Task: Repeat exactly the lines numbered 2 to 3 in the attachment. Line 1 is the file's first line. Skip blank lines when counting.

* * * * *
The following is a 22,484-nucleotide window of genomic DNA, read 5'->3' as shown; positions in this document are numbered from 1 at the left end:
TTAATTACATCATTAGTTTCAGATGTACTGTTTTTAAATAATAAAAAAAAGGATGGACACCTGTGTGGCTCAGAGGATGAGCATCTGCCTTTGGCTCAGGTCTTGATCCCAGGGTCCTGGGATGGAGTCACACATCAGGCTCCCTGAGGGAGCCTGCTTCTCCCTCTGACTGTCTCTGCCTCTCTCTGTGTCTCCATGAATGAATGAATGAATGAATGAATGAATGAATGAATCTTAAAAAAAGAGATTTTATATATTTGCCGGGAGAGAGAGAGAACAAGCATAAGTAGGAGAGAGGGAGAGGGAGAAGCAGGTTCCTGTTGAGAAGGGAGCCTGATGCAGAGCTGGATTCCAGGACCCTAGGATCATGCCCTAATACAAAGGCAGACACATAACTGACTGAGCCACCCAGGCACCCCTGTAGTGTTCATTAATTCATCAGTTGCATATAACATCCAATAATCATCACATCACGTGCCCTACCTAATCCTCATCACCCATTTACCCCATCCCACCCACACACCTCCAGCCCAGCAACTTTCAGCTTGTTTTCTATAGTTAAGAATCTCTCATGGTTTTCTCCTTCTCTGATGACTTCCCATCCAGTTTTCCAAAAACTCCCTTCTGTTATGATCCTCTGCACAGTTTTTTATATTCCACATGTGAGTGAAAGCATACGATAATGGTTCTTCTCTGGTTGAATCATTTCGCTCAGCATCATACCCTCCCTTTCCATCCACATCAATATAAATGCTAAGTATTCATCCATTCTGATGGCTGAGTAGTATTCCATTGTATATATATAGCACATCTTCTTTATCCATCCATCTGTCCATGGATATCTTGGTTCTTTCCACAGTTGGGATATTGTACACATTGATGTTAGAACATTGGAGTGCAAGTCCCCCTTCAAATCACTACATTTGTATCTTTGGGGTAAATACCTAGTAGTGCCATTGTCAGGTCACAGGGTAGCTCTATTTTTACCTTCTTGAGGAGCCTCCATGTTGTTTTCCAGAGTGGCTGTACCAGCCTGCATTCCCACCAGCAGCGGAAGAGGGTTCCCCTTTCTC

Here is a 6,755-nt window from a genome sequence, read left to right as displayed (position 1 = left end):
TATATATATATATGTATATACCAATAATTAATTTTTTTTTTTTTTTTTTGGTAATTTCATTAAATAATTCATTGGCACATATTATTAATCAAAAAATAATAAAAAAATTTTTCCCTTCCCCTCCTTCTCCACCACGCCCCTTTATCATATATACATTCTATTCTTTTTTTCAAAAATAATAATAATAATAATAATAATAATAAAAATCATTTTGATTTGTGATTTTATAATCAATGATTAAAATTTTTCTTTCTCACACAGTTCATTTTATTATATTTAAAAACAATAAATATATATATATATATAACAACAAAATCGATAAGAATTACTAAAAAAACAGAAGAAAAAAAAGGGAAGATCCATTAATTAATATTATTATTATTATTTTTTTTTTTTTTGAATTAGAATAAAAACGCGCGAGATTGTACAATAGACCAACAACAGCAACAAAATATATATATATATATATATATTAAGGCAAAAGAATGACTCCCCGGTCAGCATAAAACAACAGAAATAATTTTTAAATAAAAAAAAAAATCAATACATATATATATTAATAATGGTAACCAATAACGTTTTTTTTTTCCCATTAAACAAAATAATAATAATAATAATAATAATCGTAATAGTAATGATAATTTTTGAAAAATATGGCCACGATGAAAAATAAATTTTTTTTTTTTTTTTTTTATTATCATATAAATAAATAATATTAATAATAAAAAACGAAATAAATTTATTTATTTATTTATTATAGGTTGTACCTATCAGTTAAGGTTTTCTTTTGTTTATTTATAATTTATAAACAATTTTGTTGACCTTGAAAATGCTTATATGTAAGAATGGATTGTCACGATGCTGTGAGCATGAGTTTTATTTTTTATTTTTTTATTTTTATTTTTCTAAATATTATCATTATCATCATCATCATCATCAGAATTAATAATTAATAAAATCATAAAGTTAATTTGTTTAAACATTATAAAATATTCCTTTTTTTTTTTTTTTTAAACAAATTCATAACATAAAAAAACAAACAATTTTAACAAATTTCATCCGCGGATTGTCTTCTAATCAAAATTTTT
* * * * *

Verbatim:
TTAATTACATCATTAGTTTCAGATGTACTGTTTTTAAATAATAAAAAAAAGGATGGACACCTGTGTGGCTCAGAGGATGAGCATCTGCCTTTGGCTCAGGTCTTGATCCCAGGGTCCTGGGATGGAGTCACACATCAGGCTCCCTGAGGGAGCCTGCTTCTCCCTCTGACTGTCTCTGCCTCTCTCTGTGTCTCCATGAATGAATGAATGAATGAATGAATGAATGAATGAATCTTAAAAAAAGAGATTTTATATATTTGCCGGGAGAGAGAGAGAACAAGCATAAGTAGGAGAGAGGGAGAGGGAGAAGCAGGTTCCTGTTGAGAAGGGAGCCTGATGCAGAGCTGGATTCCAGGACCCTAGGATCATGCCCTAATACAAAGGCAGACACATAACTGACTGAGCCACCCAGGCACCCCTGTAGTGTTCATTAATTCATCAGTTGCATATAACATCCAATAATCATCACATCACGTGCCCTACCTAATCCTCATCACCCATTTACCCCATCCCACCCACACACCTCCAGCCCAGCAACTTTCAGCTTGTTTTCTATAGTTAAGAATCTCTCATGGTTTTCTCCTTCTCTGATGACTTCCCATCCAGTTTTCCAAAAACTCCCTTCTGTTATGATCCTCTGCACAGTTTTTTATATTCCACATGTGAGTGAAAGCATACGATAATGGTTCTTCTCTGGTTGAATCATTTCGCTCAGCATCATACCCTCCCTTTCCATCCACATCAATATAAATGCTAAGTATTCATCCATTCTGATGGCTGAGTAGTATTCCATTGTATATATATAGCACATCTTCTTTATCCATCCATCTGTCCATGGATATCTTGGTTCTTTCCACAGTTGGGATATTGTACACATTGATGTTAGAACATTGGAGTGCAAGTCCCCCTTCAAATCACTACATTTGTATCTTTGGGGTAAATACCTAGTAGTGCCATTGTCAGGTCACAGGGTAGCTCTATTTTTACCTTCTTGAGGAGCCTCCATGTTGTTTTCCAGAGTGGCTGTACCAGCCTGCATTCCCACCAGCAGCGGAAGAGGGTTCCCCTTTCTC

Here is a 6,755-nt window from a genome sequence, read left to right as displayed (position 1 = left end):